Leonard Peltier Case Study

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Because there is no definite proof that Leonard Peltier ever murdered the two FBI agents on Pine Ridge Reservation in 1975, he should not be imprisoned for the crime. He did not own the pick-up truck that the agents claimed to be following on the day of the murder, nor can it be proven that he owned the gun that killed them. The two agents, Williams and Coler, were tracking a man that had stolen a pair of boots and were in unmarked cars when they drove onto Jumping Bull Ranch. Witnesses claim that they heard shots fired, and later saw a red pick-up truck fleeing the scene. The initial shots sparked a shootout between nearby residents and the agents. Based on the autopsy, the two agents had to have been killed at close range with a .35 caliber bullet, of which the casings could be found near the trunk of the FBI agent's car. When police raided an AIM camp, a suspect in the murder named Robideau was captured after his car caught fire and destroyed an AR-15, capable of holding a .35 caliber bullet, and Agent Coler’s weapon. However, when the FBI got an analysis of the gun from an expert, it was…show more content…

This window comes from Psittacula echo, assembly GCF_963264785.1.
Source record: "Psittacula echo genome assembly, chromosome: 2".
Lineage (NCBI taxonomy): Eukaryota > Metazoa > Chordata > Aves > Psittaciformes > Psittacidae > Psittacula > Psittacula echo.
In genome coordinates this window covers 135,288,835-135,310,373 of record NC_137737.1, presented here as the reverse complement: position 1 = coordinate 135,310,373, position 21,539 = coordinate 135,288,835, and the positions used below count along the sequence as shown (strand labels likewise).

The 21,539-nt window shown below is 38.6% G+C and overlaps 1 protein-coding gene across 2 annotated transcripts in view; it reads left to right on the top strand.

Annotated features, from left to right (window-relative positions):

The FBI agents were following what they said was a red pick-up truck onto the Reservation, and after the shooting witnesses claimed to have seen a red pick-up truck fleeing the scene. In addition, another FBI agent stationed further down the road from the Reservation reported seeing a red pick-up truck drive past around when the shooting ended. However, the FBI claims that Leonard Peltier’s red and white station wagon, which he only drove occasionally, was the van from the case. Although the van cannot be tied to him through strong, unwavering evidence, the FBI linked him to the possible murder’s vehicle during the trial. This skewed evidence could have swayed the jury into a false opinion that changed their verdict on Leonard Peltier’s
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